[Photo: Trans-European Division News]

News

A Salt Mine, Some Fossils, and Concentration Camps

In Poland, Trans-European Division Master Guide camp builds memories for life.

How do you define the high point of an event when there are too many to pinpoint? That is the challenge for the 144 attendees returning from the seventh Trans-European Division (TED) Master Guide camp near Krakow, Poland.

The Master Guides gathered first at Rynek Główny, the medieval market square in Krakow, for the four-day campout held June 21–24, 2018, and were welcomed by the TED Pathfinder director, Peter Bo Bohsen, and the Polish volunteers.

Down to a Salt Mine

Traveling directly from the square, Master Guides were driven to their first big surprise of the weekend, Bochnia Salt Mine, the oldest salt mine in Poland, established in 1248. In a ride down a mine shaft in a very small elevator, the group descended to about 250 meters(800 feet) below the surface of the earth, where the camp’s flag-raising and opening ceremony were held in a stunning meeting hall. Polish Union Youth and Pathfinder director Marek Micyk greeted the expectant crowd. “From the deepest of the earth and the deepest of our hearts, we welcome you to Poland.”

  • Saturday-night bonfire at Korzkiew; Israeli Master Guides teaching the other attendees a folk dance to “Hava Nagila.” [Photo: Trans-European Division News]

  • Bochnia mine meeting hall. The mine management was so impressed with the Master Guides' flag ceremony that managers asked permission to use photos for their official publicity. [Photo: Trans-European Division News]

  • Master Guides joined hands to sing “Side by Side” at the closing ceremony at the Zamek Korzkiew castle. [Photo: Trans-European Division News]

Underground, and far away from access to smartphone coverage and social media, the group took an interactive tour around the mines and rode a 140-meter(450-foot) downhill slide, finally spending the night on bunk beds with salt-filled mattresses.

“It’s always fun to be the guinea pig for a new AY honor: this year, it was ‘mining,’ and last year, it was the ‘midnight sun’ [honor],” said Sajitha Forde-Ralph from England.

Discussing Creation

After emerging from the mine on Friday morning and relocating to Korzkiew, the Master Guides had the opportunity to spend time in their units, getting to know each other, sharing skills, and taking part in workshops such as rope making, video editing, and making a clay pizza oven.

Kim Hagen Jensen from Denmark spoke at worship time on creation vs. evolution. Listeners found the talks inspiring, challenging, and encouraging. Master Guides were encouraged to speak confidently to their Pathfinders about issues of creation and explain the place of science and the Bible in their lives.

Csaba Péter Kassai, a club leader from the Hungarian Union, commented, “We explored the depths of the creation and evolution debate in a way that you rarely encounter — in the light of the Bible.” He went on to say, “It was special to experience the feeling of the friendly, welcoming, and loving atmosphere that permeated the whole camp. Different people coming from many places formed a community and were able to work together.”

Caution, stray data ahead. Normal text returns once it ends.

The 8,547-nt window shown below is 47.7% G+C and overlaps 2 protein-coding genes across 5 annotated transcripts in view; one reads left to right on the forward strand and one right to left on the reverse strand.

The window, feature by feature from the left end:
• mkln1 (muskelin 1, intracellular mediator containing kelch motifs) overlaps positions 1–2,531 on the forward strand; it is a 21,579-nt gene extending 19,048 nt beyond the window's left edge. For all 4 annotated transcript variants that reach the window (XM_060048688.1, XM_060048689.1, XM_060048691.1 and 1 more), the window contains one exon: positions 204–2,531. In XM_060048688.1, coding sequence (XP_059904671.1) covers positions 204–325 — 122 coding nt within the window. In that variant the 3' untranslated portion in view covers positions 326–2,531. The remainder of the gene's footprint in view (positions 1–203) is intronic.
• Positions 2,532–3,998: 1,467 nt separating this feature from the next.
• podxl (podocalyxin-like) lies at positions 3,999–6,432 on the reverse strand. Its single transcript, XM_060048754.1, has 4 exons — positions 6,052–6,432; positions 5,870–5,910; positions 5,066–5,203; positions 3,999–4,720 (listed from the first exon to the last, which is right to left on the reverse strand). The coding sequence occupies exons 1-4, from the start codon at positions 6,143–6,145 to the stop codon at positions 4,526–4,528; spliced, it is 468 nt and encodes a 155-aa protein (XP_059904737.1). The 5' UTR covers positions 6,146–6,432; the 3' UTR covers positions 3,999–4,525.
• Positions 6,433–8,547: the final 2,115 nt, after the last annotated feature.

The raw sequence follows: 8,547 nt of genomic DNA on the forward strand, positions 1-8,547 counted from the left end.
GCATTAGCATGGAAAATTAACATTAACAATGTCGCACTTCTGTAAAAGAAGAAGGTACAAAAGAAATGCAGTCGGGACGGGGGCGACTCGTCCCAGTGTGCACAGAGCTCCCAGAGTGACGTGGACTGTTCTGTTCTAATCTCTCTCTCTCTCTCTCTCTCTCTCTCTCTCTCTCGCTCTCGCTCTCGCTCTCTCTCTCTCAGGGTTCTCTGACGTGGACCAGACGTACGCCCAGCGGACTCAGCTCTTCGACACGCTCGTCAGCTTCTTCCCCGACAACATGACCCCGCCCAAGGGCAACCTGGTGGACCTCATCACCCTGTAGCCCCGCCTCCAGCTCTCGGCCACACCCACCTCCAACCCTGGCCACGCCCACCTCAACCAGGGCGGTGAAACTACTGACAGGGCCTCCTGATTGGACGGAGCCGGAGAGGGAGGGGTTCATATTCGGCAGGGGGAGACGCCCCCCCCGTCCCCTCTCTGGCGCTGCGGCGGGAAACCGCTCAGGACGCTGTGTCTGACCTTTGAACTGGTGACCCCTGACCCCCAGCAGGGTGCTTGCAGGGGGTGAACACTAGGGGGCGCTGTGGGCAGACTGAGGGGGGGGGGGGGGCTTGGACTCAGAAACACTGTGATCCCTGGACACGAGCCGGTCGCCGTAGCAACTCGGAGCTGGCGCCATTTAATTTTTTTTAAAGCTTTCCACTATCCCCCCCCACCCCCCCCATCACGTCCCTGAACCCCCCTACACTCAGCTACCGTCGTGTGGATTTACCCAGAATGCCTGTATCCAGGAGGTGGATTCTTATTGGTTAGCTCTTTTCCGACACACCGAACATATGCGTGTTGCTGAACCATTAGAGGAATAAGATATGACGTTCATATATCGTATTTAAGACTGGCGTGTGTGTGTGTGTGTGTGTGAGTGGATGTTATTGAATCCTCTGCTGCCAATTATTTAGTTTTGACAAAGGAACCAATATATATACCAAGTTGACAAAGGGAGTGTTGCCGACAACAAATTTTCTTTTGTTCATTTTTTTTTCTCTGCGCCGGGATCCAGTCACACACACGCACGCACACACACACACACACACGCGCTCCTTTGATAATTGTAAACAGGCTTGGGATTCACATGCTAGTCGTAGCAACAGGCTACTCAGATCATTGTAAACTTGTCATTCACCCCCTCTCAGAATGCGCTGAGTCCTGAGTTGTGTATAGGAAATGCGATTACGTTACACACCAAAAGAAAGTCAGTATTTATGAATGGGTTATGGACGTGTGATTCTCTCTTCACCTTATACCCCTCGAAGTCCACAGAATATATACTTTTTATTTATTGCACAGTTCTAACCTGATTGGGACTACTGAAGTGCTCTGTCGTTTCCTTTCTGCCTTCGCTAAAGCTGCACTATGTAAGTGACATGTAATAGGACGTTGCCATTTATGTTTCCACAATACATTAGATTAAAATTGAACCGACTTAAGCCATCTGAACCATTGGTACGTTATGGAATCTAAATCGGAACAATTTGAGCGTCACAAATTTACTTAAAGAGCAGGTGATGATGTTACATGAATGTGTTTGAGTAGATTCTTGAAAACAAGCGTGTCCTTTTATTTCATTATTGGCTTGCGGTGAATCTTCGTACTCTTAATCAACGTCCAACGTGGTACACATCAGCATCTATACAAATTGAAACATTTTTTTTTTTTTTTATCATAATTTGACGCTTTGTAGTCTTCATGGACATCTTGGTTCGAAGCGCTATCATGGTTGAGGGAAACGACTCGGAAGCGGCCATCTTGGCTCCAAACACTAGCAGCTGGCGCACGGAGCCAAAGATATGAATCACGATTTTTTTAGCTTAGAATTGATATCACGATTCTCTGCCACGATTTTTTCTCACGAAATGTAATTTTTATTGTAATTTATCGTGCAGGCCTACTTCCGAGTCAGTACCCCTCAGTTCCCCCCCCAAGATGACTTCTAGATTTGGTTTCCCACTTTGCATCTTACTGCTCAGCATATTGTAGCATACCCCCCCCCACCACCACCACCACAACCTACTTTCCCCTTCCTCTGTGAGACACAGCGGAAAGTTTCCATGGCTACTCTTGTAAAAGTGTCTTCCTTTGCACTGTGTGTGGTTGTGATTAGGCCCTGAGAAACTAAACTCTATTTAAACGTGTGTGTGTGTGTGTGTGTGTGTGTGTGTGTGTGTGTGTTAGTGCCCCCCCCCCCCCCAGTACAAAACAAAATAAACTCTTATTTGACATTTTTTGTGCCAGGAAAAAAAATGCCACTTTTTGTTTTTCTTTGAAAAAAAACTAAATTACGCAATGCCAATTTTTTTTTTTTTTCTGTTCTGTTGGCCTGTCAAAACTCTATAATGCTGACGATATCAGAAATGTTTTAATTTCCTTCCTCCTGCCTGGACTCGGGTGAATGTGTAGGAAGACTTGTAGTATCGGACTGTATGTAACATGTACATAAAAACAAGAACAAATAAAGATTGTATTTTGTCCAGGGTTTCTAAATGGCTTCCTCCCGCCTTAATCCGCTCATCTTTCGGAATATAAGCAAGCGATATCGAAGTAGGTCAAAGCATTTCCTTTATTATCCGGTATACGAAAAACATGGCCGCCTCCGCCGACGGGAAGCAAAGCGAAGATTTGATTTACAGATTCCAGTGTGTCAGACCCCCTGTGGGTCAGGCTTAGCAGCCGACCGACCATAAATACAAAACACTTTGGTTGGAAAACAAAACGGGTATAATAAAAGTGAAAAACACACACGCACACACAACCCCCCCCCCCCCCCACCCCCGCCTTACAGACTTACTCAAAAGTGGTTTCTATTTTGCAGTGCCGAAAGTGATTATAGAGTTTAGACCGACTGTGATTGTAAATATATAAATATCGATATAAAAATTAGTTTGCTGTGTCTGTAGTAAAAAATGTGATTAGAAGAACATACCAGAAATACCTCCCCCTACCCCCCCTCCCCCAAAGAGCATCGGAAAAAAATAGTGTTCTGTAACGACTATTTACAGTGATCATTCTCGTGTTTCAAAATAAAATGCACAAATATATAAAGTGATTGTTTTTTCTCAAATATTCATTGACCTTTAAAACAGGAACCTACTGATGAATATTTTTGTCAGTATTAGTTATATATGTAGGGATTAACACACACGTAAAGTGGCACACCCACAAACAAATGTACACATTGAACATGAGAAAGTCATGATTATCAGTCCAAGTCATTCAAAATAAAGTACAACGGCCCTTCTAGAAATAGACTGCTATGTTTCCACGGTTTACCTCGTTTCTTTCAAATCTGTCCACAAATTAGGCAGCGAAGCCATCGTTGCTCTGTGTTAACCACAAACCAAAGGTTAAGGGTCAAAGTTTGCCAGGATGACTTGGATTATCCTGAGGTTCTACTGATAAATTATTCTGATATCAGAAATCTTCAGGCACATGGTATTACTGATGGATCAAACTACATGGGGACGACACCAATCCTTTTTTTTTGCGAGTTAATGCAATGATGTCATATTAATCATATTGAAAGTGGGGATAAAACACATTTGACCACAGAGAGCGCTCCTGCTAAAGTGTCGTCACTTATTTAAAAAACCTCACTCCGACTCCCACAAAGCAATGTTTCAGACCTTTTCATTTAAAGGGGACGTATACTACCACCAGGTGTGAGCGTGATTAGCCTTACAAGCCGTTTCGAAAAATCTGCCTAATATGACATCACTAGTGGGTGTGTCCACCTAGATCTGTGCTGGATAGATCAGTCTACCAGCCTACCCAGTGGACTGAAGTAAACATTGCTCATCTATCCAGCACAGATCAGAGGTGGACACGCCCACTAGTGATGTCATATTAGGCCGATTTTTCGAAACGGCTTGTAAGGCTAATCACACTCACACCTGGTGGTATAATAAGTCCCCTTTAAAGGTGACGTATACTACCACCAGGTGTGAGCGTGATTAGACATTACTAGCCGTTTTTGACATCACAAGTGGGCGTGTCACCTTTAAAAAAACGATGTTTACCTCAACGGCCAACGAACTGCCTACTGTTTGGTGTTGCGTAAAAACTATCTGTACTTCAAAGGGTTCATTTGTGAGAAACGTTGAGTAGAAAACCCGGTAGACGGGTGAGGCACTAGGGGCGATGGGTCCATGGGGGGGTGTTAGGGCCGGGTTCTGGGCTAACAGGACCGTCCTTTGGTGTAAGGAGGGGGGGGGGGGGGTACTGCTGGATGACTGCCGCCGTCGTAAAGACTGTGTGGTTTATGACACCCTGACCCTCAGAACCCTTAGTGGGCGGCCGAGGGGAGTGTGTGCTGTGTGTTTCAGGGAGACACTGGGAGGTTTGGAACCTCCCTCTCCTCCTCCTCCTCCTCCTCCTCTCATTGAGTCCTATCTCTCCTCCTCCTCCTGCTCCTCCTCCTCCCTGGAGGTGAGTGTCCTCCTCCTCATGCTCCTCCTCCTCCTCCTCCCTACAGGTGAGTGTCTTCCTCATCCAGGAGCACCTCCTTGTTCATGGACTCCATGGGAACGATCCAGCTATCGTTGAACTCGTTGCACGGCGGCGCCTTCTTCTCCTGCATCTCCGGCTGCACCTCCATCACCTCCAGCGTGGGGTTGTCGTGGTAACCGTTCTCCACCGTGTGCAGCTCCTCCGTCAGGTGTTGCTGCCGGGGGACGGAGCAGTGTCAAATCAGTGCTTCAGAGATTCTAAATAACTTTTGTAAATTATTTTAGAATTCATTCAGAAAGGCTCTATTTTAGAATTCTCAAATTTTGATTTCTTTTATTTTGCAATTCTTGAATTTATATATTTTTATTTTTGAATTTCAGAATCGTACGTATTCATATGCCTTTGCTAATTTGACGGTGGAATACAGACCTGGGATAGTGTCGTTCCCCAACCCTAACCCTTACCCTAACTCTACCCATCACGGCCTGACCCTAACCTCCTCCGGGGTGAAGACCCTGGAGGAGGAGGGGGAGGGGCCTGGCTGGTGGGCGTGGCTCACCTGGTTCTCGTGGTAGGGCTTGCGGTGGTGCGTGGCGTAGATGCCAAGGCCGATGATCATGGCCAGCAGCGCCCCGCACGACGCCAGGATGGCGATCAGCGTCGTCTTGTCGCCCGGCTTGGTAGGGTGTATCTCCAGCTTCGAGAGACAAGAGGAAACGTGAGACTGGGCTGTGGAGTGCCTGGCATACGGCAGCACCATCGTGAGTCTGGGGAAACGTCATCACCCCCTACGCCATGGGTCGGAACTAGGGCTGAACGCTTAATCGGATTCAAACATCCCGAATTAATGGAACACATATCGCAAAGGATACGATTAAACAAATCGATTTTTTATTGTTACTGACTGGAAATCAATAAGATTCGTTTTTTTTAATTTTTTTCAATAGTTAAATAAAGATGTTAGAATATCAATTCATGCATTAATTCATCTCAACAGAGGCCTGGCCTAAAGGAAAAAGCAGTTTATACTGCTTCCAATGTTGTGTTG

Fossils and Mission Stories

Another highlight came on Saturday afternoon as the group listened to Wiesław Szkopiński share a presentation and exhibition about fossils before choosing to either go on a hike or on an excavation to dig for fossils. To conclude the Sabbath, Milan Moskala, a missionary serving in Bangladesh, delivered a powerful testimony. For many, this was one of the most inspiring moments of the camp. The day ended with a bonfire complete with games, cultural items, and lots of laughter.

Danish Union Pathfinder director Mads Kivikoski reflected, “For me,the opportunity to join a camp for Pathfinder leaders from all over Europe is challenging and inspiring. We were able to bond with [the] local team in a completely new and intense way, building even stronger relationships across our region.” It was a sentiment echoed by many participants.

Visiting Concentration Camps

The Master Guide camp concluded in the heights of the Romanesque Zamek Korzkiew castle on Sunday afternoon. While that was the grand finale, for some attendees it was not the end. Following the official close of camp, some Master Guides took the opportunity to visit Auschwitz I and Auschwitz II-Birkenau, the largest of the Nazi concentration and extermination camps, where more than 1.1 million people lost their lives.

For leaders whose role it is to instill life and hope into young Pathfinders, it was a sobering and somewhat terrifying afternoon. Many Master Guides expressed their hope that atrocities like those never happen again. It also reinforced the ethos of Pathfinders as expressed in the pledge shared at the start of every Pathfinder meeting: By the grace of God: I will be pure, kind, and true. I will keep the Pathfinder Law. I will be a servant of God and a friend to man.

József Szabó from Hungary summarized the highlights of the event, saying he especially enjoyed the “delicious food … the kind and excellent brothers and sisters, and the answered prayers” during the days together. “I got a lot, and I was recharged,” he said.

This story is adapted from a longer original version posted on the Trans-European Division website.


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